Asian wealth translates into greater environmental awareness: study

February 14, 2011
A new report examining the environmental performance of 22 major Asian cities has found that Singapore is Asia's greenest metropolis.

The Asian Green City Index - a study commissioned by Siemens and performed by the independent Economist Intelligence Unit (EIU) - analyzed the aims and achievements of Asia's major cities in eight categories: energy and CO2, land use and buildings, transport, waste, water, sanitation, air quality and environmental governance.

Jan Friederich, research head of the EIU study said the results showed "very clearly" that higher income does not necessarily mean higher resource consumption. While resource consumption increases substantially up to an annual gross domestic product (GDP) of about USD21,000 per capita, it drops again when income rises beyond this."

Why? In the prosperous Asian cities, environmental awareness is greater and infrastructures are more efficient. These cities are actively cutting their consumption of natural resources and are thus developing more sustainably.

"In addition, cities that performed well in the Index are characterized by their ability to successfully implement environmental projects and consistently enforce regulations," explained Friederich.

This contradicts speculation among experts over the past several years that the growing middle class in Asia, and the increasing wealth of China and India, could lead to huge environmental damage if it mirrored the resource consumption habits experienced in the West.

The six cities in the top income bracket - above USD29,000 GDP per capita - consistently used less water, and produced less waste and fewer carbon emissions than the five cities in the mid-range GDP bracket, with a per capita GDP between USD10,000 and USD25,000.

Singapore, whose residents were the fourth-wealthiest among the 22 cities measured, generating a GDP per person of USD36,500, stood out in particular for its ambitious environmental targets and its efficient approach to achieving them. In other Asian cities as well, however, environmental awareness and climate protection guidelines are playing an increasingly important role.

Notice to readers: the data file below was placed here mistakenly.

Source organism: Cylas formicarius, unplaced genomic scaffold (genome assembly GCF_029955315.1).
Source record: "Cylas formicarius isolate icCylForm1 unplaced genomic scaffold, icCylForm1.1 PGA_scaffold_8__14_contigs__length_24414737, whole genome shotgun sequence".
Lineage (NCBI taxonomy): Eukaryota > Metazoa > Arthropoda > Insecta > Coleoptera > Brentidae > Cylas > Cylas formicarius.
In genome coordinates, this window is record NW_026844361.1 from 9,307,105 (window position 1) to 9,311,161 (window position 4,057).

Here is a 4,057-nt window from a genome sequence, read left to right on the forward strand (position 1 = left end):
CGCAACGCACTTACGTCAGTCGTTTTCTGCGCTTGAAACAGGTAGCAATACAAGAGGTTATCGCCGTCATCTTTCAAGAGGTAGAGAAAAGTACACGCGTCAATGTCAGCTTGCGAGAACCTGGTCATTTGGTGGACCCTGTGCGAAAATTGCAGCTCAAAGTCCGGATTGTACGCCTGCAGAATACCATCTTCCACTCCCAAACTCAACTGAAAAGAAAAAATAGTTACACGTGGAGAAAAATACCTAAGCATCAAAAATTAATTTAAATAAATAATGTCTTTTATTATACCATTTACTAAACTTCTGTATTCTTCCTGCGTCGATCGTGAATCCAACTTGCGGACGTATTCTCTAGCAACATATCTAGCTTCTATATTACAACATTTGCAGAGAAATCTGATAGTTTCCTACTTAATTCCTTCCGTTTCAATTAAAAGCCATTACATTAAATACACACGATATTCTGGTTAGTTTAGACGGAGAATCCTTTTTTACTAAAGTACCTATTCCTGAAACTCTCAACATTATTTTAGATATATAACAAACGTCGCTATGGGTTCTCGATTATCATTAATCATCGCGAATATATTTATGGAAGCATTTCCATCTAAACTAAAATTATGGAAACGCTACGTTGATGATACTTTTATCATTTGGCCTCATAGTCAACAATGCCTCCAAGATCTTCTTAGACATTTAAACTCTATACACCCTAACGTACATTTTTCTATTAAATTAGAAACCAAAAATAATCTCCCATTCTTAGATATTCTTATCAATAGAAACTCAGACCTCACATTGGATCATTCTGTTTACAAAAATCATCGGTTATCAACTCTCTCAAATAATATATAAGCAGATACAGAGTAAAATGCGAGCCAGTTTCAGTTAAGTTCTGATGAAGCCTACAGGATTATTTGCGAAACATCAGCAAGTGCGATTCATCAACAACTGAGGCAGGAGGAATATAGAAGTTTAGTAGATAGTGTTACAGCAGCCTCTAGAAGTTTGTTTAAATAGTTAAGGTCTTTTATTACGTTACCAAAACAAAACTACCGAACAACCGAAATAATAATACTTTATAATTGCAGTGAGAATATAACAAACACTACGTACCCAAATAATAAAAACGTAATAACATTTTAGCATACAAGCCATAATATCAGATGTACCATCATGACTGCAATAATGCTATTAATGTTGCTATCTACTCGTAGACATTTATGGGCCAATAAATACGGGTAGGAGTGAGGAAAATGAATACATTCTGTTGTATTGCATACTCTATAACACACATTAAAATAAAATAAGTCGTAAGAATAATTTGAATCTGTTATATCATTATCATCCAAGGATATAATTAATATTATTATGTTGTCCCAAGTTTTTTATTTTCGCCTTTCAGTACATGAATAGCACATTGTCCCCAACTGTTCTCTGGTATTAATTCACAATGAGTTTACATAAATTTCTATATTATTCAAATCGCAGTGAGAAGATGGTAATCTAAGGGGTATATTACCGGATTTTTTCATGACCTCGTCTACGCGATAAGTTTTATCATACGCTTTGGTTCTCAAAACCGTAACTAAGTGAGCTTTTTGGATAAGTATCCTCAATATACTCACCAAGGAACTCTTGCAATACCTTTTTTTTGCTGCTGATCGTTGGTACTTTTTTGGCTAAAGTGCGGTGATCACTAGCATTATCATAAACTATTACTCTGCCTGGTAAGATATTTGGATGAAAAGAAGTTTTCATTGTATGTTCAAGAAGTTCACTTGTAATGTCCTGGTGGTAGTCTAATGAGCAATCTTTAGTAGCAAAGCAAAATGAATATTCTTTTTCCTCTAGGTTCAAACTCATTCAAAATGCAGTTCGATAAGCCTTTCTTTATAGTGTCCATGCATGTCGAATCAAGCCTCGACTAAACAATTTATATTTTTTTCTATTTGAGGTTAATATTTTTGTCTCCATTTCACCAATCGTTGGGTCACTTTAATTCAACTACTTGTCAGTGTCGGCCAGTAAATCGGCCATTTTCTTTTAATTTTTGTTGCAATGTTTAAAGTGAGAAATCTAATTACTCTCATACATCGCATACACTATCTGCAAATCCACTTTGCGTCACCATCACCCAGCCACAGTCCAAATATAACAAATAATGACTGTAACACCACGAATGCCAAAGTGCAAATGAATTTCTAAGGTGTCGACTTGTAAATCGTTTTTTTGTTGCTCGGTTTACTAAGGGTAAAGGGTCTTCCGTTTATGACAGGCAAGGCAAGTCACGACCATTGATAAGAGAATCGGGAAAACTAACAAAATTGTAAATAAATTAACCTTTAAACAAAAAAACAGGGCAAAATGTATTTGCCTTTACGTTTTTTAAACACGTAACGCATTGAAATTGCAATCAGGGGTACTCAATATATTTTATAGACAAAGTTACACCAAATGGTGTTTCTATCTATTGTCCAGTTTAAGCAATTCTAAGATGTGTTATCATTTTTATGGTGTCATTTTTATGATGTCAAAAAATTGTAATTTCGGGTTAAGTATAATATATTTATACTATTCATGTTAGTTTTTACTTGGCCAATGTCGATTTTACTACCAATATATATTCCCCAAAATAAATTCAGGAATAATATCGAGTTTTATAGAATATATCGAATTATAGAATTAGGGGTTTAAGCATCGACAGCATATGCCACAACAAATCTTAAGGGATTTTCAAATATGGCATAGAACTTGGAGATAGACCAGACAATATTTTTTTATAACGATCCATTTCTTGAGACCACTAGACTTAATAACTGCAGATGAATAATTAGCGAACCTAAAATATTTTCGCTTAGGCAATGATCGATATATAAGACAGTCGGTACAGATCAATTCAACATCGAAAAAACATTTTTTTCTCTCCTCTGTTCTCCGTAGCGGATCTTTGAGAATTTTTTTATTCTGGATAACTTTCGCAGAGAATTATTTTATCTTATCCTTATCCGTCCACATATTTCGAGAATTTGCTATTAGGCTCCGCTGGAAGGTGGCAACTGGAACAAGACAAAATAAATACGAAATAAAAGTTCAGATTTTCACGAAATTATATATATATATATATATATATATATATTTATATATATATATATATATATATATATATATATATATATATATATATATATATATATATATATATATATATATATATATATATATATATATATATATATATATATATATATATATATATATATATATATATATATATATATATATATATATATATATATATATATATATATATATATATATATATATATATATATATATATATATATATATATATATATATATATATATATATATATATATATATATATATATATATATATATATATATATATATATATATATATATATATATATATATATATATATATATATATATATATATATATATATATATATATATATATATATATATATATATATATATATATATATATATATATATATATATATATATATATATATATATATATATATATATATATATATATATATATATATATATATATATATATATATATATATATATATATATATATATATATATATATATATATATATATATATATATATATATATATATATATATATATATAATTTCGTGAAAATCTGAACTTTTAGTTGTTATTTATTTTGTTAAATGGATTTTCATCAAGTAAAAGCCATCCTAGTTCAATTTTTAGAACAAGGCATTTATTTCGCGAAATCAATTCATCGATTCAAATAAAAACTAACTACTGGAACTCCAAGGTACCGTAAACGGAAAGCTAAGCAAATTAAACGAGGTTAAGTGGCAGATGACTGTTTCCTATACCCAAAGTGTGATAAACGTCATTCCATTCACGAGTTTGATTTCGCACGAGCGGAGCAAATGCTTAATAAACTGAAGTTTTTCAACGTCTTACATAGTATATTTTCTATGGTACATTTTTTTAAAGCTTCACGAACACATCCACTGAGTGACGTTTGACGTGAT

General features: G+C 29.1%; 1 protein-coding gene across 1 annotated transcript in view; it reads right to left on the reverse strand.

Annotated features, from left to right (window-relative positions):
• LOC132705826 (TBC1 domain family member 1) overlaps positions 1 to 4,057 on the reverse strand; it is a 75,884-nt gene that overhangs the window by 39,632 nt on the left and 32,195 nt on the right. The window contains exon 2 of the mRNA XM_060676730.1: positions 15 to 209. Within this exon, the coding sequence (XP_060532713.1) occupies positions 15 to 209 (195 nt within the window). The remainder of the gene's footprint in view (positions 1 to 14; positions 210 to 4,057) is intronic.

"The Asian Green City Index supports cities in their efforts to expand their infrastructures on a sustainable basis. We want to enable Asia's up-and-coming urban centers to achieve healthy growth rates coupled with a high quality of life," said Barbara Kux, member of the Managing Board of Siemens AG and the company's chief sustainability officer.

Overall, the study found that the average annual CO2 emissions per capita in Asian cities was 4.6 tons, less than the corresponding figure for Europe of 5.2 tons per capita a year.

Similarly, the 22 Asian cities produced an average of 375 kilograms of waste per capita and year, less than in Latin America where each person accounts for an average 465 kilograms of waste and Europe, where average waste levels reach 511 kilograms.

Nevertheless, Asia's cities still face challenges in meeting environmental targets, not least the fact that all of the cities studied breached World Health Organization Standards for air pollution levels.

Cities were also urged to boost renewable energy supplies, which accounted for 11 percent of the total electricity generated on average. By comparison, the average in Latin America was 64 per cent due to the high proportion of hydroelectric power plants.

Even Singapore's CO2 emissions exceeded the limit required to prevent a rise of global temperatures by two degrees, said Kux.

"The rapidly growing cities in Asia simply don't have the time to develop slowly over centuries, as did European cities," she told reporters today. "To meet and master the challenges of the future, Asia's cities must 'leapfrog' in their development."